(EDITOR’S NOTE: Before the Southwest Design Review Board meets again tomorrow, we have one loose end from its last meeting, details of what led to the decision to send 3078 SW Avalon Way back for one more try.)
(Site aerial, from meeting packet)
By Tracy Record
West Seattle Blog editor
That would be two months following the 102-apartment, 60-parking-space project‘s second appearance before the board, which didn’t happen until fourteen months after its first review.
During that gap, the project changed, city codes changed, and the plan for an adjacent site changed.
One thing that did not change: The dedication of neighbors intent on raising big-picture questions while being an integral part of the process, a process that dates back to early word of the proposal 15 months ago, after which they met four times in the few ensuing weeks before the project’s September 2012 Design Review debut.
That process got emotional and contentious as this most recent meeting neared its end – four and a half hours after the board’s night began with another project that, like this one, involves a 100-plus-unit building to be built adjacent to a single-family neighborhood. As we reported right after the meeting, both were sent back for at least one more meeting.
The emotion and frustration, suggested the city planner assigned to 3078 Avalon Way, seemed to be about the zoning, something neither he nor board members could change – the zoning that potentially would allow a building rising seven stories from Avalon on this site.
Neighbors did not appear to be cheered by the news that the revised plan called for a slightly shorter building than originally proposed.
Planner Garry Papers explained that since the first review of this building, a zoning provision changed, removing an incentive for builders to add up to 15 extra feet in height if the project included “affordable housing.” Complying with the change, however, did not shorten the building by 15 feet; instead, it’s about nine feet lower, since it hadn’t maxed out the previous allowance. Papers said there were also many questions about how height was calculated by the applicants – “it was confirmed to be correct … this is the city’s adopted way for measuring height” on a sloped site. What’s visible is actually less than a true 60 foot on the alley side, Papers contended.
He also recapped earlier news that the project originally proposed next to this one “is permanently canceled as of right now.” A few who apparently hadn’t heard applauded, and he warned that doesn’t mean someone won’t buy the site (which was for sale in August but is no longer listed) and propose something else.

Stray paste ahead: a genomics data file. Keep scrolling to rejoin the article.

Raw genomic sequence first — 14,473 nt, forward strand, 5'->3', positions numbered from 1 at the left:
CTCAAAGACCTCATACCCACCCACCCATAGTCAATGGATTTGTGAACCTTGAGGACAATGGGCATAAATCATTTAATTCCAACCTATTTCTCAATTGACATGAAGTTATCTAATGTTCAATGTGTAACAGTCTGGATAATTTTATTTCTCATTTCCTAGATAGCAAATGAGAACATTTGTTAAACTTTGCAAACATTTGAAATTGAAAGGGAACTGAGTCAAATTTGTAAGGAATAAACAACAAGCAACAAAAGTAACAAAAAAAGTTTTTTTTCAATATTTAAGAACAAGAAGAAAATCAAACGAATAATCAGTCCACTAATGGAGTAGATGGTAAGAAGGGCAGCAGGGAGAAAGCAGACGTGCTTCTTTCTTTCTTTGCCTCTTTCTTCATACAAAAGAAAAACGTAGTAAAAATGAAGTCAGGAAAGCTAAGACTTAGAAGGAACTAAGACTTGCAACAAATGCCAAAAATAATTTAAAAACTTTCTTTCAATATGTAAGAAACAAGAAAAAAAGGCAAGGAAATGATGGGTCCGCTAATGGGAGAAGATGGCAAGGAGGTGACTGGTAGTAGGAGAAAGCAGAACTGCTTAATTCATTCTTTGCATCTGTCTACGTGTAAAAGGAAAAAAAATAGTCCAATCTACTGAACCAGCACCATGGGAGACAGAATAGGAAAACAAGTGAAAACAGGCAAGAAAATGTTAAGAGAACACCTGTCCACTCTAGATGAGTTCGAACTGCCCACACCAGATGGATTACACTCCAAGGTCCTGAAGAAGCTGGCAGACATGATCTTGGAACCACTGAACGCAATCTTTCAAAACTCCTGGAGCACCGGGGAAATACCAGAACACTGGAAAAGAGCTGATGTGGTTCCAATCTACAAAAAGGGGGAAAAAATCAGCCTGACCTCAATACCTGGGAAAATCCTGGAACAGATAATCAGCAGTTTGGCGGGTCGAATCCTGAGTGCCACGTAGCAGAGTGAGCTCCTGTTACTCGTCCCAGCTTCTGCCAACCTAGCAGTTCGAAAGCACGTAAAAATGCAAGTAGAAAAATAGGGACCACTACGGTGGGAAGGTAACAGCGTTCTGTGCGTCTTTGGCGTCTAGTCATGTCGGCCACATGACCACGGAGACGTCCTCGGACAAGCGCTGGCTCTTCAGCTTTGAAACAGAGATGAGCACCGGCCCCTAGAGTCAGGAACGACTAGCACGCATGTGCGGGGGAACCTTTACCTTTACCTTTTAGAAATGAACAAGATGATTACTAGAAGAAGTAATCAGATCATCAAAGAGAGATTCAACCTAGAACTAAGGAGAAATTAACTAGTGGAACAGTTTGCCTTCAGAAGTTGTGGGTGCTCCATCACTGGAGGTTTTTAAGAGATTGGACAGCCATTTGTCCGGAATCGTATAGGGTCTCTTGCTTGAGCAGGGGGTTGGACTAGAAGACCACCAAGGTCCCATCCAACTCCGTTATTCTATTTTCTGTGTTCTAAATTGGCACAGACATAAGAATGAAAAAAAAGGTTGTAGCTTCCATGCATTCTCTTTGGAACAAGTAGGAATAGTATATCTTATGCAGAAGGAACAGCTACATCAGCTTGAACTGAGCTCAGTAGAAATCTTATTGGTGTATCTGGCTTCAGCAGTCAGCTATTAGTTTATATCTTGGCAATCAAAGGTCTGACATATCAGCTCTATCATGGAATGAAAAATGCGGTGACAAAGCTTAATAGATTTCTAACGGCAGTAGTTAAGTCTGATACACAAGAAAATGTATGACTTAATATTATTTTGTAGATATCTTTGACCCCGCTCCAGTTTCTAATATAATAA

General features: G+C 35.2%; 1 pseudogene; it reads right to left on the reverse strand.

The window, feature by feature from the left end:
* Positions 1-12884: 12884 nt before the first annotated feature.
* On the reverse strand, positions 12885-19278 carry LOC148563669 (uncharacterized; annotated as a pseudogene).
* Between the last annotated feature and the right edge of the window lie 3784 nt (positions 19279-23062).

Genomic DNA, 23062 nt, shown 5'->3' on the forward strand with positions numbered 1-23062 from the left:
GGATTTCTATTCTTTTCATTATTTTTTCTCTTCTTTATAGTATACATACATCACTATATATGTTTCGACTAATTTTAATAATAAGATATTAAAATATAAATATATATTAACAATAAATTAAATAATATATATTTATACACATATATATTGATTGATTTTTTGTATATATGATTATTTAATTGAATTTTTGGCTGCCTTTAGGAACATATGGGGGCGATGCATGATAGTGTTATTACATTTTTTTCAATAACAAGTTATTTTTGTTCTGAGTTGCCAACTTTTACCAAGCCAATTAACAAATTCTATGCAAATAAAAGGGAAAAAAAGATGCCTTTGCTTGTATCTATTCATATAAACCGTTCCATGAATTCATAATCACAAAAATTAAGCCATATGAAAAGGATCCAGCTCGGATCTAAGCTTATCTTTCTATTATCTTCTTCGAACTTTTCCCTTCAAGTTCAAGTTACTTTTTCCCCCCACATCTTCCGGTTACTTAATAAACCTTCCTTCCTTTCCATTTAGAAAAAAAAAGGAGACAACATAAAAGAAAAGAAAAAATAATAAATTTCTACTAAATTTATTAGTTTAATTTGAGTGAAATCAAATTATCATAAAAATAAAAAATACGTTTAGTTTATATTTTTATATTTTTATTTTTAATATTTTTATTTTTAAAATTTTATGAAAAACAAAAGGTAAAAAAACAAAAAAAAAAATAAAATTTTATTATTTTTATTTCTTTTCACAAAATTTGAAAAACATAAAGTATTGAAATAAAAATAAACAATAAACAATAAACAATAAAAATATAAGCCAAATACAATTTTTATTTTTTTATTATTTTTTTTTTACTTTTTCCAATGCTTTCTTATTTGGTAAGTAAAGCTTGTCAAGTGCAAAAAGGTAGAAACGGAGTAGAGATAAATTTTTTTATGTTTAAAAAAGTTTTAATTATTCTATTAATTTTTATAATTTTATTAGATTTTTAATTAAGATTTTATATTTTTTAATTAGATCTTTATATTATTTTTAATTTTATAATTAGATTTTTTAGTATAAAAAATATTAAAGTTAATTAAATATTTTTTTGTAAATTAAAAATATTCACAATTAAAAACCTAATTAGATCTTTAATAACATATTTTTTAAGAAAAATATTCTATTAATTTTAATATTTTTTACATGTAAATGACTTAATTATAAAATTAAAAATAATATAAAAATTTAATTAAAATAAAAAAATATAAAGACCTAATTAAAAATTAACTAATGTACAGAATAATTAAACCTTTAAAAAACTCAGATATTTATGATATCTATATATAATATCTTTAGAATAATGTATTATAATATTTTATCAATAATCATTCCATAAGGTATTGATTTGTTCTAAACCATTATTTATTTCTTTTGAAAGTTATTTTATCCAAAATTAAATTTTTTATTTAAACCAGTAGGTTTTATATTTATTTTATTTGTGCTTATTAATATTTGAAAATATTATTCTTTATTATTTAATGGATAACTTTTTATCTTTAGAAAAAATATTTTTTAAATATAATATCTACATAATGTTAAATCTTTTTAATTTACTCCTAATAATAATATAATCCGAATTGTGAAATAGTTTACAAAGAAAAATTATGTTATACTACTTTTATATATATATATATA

Then he mentioned parking is outside the purview of this code – reiterating that NO parking is required for this project. “Talking about the quantity of parking is not on the table tonight,” though where it’s accessed is.
Radim Blazej, CEO of Caron Architecture, led the presentation. He explained what had happened as the project was redesigned following those changes and following input from last year’s Early Design Guidance meeting. This site, too, has “substantial slope” and has two levels of parking. One level was to be accessed from the alley behind, the other from Avalon. He says the only zoning “departures” requested now relate to the parking access. The building has been “pushed into the ground” so its parking ramp from the alley is steeper – a 20 percent grade – than the code allows. It’s a 7-floor building on Avalon, 5 up from the alley, describing it as “substantially scaled down” from the previous proposal:
He talked about changes on the side facing the single-family neighborhood behind – shown above – both in windows and in ramp. Landscaping privacy features also are envisioned.
They showed the materials, “the base facade of the two stories is beige brick,” with some wood and metal siding accents, painted fiber-cement panels with aluminum reveals for the rest. The units on Avalon have “private yards.”
On the alley, they have added wall-mounted lights and bollards to answer some concerns.
BOARD QUESTIONS: Acting board chair Laird Bennion laments the loss of a staircase that was in last year’s plan. He also has concern about a “blank wall” in a spot along Avalon (left side of the image below), though the architecture team says that’s where the gas meter likely will go.